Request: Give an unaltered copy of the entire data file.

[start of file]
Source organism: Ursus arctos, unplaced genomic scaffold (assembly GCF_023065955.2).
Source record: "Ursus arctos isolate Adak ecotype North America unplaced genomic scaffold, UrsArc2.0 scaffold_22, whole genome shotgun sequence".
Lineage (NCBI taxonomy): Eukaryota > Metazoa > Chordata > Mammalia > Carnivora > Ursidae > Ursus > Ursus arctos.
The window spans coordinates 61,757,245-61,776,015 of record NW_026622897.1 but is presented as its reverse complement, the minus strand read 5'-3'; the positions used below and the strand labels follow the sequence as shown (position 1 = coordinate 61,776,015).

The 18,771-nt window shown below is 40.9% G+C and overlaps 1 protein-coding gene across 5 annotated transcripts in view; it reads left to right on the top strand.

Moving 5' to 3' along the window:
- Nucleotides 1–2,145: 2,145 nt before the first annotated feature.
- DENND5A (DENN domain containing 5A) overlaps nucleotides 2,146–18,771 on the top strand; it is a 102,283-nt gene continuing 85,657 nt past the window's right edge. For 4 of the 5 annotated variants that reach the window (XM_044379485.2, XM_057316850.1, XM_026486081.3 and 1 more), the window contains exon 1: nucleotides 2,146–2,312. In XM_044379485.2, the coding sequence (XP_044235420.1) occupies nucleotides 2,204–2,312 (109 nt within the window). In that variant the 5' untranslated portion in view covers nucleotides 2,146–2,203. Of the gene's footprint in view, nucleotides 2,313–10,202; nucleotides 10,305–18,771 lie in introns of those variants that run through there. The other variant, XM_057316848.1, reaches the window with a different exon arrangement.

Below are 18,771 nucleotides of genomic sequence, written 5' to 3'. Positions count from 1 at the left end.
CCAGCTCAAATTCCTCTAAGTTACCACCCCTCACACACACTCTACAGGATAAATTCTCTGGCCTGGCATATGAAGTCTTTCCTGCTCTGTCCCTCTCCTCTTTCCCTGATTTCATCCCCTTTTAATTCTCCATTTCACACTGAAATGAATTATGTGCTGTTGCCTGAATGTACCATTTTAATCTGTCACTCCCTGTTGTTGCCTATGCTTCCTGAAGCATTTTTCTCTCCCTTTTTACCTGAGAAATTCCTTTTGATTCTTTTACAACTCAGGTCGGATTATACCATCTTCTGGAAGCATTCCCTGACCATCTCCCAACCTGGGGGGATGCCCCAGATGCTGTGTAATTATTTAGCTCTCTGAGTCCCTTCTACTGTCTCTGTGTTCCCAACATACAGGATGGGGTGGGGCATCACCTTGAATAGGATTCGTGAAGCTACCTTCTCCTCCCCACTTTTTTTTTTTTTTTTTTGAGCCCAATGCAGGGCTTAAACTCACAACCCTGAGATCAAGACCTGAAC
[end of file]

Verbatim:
Source organism: Ursus arctos, unplaced genomic scaffold (assembly GCF_023065955.2).
Source record: "Ursus arctos isolate Adak ecotype North America unplaced genomic scaffold, UrsArc2.0 scaffold_22, whole genome shotgun sequence".
Lineage (NCBI taxonomy): Eukaryota > Metazoa > Chordata > Mammalia > Carnivora > Ursidae > Ursus > Ursus arctos.
The window spans coordinates 61,757,245-61,776,015 of record NW_026622897.1 but is presented as its reverse complement, the minus strand read 5'-3'; the positions used below and the strand labels follow the sequence as shown (position 1 = coordinate 61,776,015).

The 18,771-nt window shown below is 40.9% G+C and overlaps 1 protein-coding gene across 5 annotated transcripts in view; it reads left to right on the top strand.

Moving 5' to 3' along the window:
- Nucleotides 1–2,145: 2,145 nt before the first annotated feature.
- DENND5A (DENN domain containing 5A) overlaps nucleotides 2,146–18,771 on the top strand; it is a 102,283-nt gene continuing 85,657 nt past the window's right edge. For 4 of the 5 annotated variants that reach the window (XM_044379485.2, XM_057316850.1, XM_026486081.3 and 1 more), the window contains exon 1: nucleotides 2,146–2,312. In XM_044379485.2, the coding sequence (XP_044235420.1) occupies nucleotides 2,204–2,312 (109 nt within the window). In that variant the 5' untranslated portion in view covers nucleotides 2,146–2,203. Of the gene's footprint in view, nucleotides 2,313–10,202; nucleotides 10,305–18,771 lie in introns of those variants that run through there. The other variant, XM_057316848.1, reaches the window with a different exon arrangement.

Below are 18,771 nucleotides of genomic sequence, written 5' to 3'. Positions count from 1 at the left end.
CCAGCTCAAATTCCTCTAAGTTACCACCCCTCACACACACTCTACAGGATAAATTCTCTGGCCTGGCATATGAAGTCTTTCCTGCTCTGTCCCTCTCCTCTTTCCCTGATTTCATCCCCTTTTAATTCTCCATTTCACACTGAAATGAATTATGTGCTGTTGCCTGAATGTACCATTTTAATCTGTCACTCCCTGTTGTTGCCTATGCTTCCTGAAGCATTTTTCTCTCCCTTTTTACCTGAGAAATTCCTTTTGATTCTTTTACAACTCAGGTCGGATTATACCATCTTCTGGAAGCATTCCCTGACCATCTCCCAACCTGGGGGGATGCCCCAGATGCTGTGTAATTATTTAGCTCTCTGAGTCCCTTCTACTGTCTCTGTGTTCCCAACATACAGGATGGGGTGGGGCATCACCTTGAATAGGATTCGTGAAGCTACCTTCTCCTCCCCACTTTTTTTTTTTTTTTTTTGAGCCCAATGCAGGGCTTAAACTCACAACCCTGAGATCAAGACCTGAAC